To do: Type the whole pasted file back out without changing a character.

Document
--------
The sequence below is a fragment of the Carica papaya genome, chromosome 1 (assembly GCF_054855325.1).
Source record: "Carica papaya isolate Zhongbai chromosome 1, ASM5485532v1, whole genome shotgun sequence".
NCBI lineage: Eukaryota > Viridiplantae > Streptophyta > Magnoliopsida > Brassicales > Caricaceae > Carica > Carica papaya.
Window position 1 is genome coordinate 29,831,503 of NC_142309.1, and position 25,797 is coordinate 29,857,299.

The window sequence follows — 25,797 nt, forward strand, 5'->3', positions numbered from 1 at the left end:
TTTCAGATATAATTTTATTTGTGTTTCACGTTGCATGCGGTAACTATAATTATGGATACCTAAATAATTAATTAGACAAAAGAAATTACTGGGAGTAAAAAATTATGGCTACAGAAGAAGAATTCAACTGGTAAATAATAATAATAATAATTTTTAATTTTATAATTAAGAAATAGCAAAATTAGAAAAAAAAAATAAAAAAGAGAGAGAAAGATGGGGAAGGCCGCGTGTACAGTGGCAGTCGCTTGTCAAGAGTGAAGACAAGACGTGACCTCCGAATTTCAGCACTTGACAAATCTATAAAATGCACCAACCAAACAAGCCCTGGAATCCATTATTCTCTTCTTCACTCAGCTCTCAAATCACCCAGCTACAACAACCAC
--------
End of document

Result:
The sequence below is a fragment of the Carica papaya genome, chromosome 1 (assembly GCF_054855325.1).
Source record: "Carica papaya isolate Zhongbai chromosome 1, ASM5485532v1, whole genome shotgun sequence".
NCBI lineage: Eukaryota > Viridiplantae > Streptophyta > Magnoliopsida > Brassicales > Caricaceae > Carica > Carica papaya.
Window position 1 is genome coordinate 29,831,503 of NC_142309.1, and position 25,797 is coordinate 29,857,299.

The window sequence follows — 25,797 nt, forward strand, 5'->3', positions numbered from 1 at the left end:
TTTCAGATATAATTTTATTTGTGTTTCACGTTGCATGCGGTAACTATAATTATGGATACCTAAATAATTAATTAGACAAAAGAAATTACTGGGAGTAAAAAATTATGGCTACAGAAGAAGAATTCAACTGGTAAATAATAATAATAATAATTTTTAATTTTATAATTAAGAAATAGCAAAATTAGAAAAAAAAAATAAAAAAGAGAGAGAAAGATGGGGAAGGCCGCGTGTACAGTGGCAGTCGCTTGTCAAGAGTGAAGACAAGACGTGACCTCCGAATTTCAGCACTTGACAAATCTATAAAATGCACCAACCAAACAAGCCCTGGAATCCATTATTCTCTTCTTCACTCAGCTCTCAAATCACCCAGCTACAACAACCAC